The Government has today announced a number of events that will take place in order to mark the 50th anniversary of the 1967 referendum. This was the first time that the people of Gibraltar were given the choice to remain British or to come under Spanish sovereignty.

The programme of events is being coordinated by the Deputy Chief Minister Dr Joseph Garcia and it will involve several Government Ministers and departments. An inter-ministerial committee has been set up chaired by Dr Garcia which includes the Minister for Heritage Dr John Cortes and the Minister for Culture Steven Linares, together with officials.

On 14 June 1967, UK Minister of State at the Commonwealth Office Judith Hart told the Westminster Parliament that a referendum would be held in Gibraltar on 10 September that year. There would be two options on the ballot paper open to the people of Gibraltar. The first to pass under Spanish sovereignty in accordance with the terms proposed by the Spanish Government to Her Majesty’s Government on 18 May 1966. The second choice was to voluntarily retain the link with Britain, with democratic local institutions and with Britain retaining its existing responsibilities.

There will be an exhibition at the Casemates galleries which will open on 14 June this year. This will mark 50 years to the day when the United Kingdom Government announced that a referendum would take place in Gibraltar. The exhibition is being organised by the Government Archivist, who already holds a considerable number of media news reels, press cuttings and photographs of the time. However, members of the public who hold photographs, footage and memorabilia which relates to the 1967 referendum which may be suitable for displaying during the exhibition are invited to come forward and contact the Archivist so that an initial assessment can be made.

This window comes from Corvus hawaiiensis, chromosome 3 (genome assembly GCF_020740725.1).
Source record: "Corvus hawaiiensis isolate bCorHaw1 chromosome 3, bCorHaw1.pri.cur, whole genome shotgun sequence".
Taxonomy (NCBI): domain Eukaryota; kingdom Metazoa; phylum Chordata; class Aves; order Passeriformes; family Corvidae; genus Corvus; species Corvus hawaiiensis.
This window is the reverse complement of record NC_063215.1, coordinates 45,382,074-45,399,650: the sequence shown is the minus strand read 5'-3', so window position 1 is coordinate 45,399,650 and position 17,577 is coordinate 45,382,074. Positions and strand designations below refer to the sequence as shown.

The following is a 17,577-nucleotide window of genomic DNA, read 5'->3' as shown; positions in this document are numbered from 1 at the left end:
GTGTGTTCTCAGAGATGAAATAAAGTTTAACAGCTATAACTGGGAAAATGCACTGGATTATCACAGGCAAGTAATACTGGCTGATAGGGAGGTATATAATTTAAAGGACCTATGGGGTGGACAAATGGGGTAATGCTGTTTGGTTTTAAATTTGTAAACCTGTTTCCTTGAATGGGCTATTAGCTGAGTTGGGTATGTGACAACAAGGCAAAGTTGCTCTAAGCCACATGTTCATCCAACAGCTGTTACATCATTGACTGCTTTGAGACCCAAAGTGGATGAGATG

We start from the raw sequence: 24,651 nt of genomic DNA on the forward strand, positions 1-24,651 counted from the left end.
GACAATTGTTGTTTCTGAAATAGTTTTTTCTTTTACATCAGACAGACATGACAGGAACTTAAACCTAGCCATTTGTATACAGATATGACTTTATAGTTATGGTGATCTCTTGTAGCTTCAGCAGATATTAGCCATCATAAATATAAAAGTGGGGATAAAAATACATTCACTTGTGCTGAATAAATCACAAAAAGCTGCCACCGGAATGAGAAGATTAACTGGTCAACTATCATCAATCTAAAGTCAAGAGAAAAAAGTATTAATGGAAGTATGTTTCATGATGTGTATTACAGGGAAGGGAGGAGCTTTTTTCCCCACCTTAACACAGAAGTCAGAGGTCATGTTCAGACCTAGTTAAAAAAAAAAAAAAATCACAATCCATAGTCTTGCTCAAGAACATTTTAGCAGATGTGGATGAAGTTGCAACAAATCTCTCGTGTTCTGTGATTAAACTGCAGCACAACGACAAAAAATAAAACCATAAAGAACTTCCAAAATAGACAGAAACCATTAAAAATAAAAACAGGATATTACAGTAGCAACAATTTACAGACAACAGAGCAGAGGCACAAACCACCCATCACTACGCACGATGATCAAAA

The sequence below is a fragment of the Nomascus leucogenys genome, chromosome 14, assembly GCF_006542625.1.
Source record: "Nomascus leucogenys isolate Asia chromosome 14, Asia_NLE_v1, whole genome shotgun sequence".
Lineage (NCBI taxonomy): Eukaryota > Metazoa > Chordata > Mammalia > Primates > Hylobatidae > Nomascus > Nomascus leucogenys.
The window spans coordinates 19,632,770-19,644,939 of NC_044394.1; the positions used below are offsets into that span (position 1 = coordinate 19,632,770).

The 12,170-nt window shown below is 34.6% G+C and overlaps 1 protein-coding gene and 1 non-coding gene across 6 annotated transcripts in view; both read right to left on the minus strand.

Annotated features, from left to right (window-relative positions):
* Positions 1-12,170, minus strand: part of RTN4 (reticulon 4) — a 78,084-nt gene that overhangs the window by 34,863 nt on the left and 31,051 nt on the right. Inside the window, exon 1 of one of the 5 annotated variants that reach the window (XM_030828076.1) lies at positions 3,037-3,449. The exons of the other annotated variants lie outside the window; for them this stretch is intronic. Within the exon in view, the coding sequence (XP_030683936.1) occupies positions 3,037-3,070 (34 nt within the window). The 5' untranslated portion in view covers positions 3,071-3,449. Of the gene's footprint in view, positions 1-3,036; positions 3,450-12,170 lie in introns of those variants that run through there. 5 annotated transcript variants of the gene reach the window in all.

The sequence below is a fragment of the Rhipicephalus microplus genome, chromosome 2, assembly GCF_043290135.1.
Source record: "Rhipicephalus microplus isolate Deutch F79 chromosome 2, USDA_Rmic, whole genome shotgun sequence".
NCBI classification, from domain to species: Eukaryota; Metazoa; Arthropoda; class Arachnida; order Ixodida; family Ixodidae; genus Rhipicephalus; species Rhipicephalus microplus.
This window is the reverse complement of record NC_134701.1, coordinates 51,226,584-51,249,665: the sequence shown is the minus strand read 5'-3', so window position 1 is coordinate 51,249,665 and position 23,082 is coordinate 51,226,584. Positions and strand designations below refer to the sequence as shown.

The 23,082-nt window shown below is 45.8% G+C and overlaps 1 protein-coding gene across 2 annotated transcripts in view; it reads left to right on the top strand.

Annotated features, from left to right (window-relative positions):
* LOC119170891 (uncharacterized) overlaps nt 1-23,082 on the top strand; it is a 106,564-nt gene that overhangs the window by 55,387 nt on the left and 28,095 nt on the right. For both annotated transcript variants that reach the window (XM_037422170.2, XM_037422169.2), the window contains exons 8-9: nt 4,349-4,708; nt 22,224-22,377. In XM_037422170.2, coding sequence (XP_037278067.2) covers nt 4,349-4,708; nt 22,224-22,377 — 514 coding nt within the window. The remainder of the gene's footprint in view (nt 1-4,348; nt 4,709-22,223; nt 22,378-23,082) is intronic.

The exhibition will run until the first week of July.

The exhibition will be followed later in the year by a memorial event and concert. This is intended to bring together both the lighter and the more serious political message of the time.

There will be special coins minted to mark the 50th anniversary of the referendum and a set of stamps will also be issued.

A project is already in the pipeline, in conjunction with residents, for the re-painting of the steps at Devil’s Gap in red, white and blue. This part of Gibraltar was an emblematic representation of the spontaneous actions taken by the people of Gibraltar to decorate the areas in which they lived in the colours of the Union Jack.

A commemorative booklet, similar to the one issued to mark the 75th anniversary of the Evacuation in 2015, will also be published. This will be distributed to schools around Gibraltar in order to highlight the anniversary of this important event.

The Deputy Chief Minister Dr Joseph Garcia said:

The referendum took place on 10 September 1967. On a turnout of 95.8%, 12,138 people voted to remain British and only 44 voted for Gibraltar to become a part of Spain. This was the first time that the Gibraltarians had been given the choice and encouraged to exercise it. They spoke with devastating clarity.

The Government considers that it is important to mark the 50th anniversary of this momentous occasion in the history of Gibraltar. The referendum represented, at a symbolic level, that fact that British sovereignty over Gibraltar had come to rest on the living wishes of the descendants of the people who had lived on this Rock since 1704.

The 10 September was later chosen as the date for Gibraltar National Day because it marks the anniversary of the day on which this referendum took place. This year promises to be extra- special.

The list of events published so far is not exhaustive. For now, I would remind anyone with referendum memorabilia that can be displayed during the exhibition to contact the Government Archivist on telephone 20079461.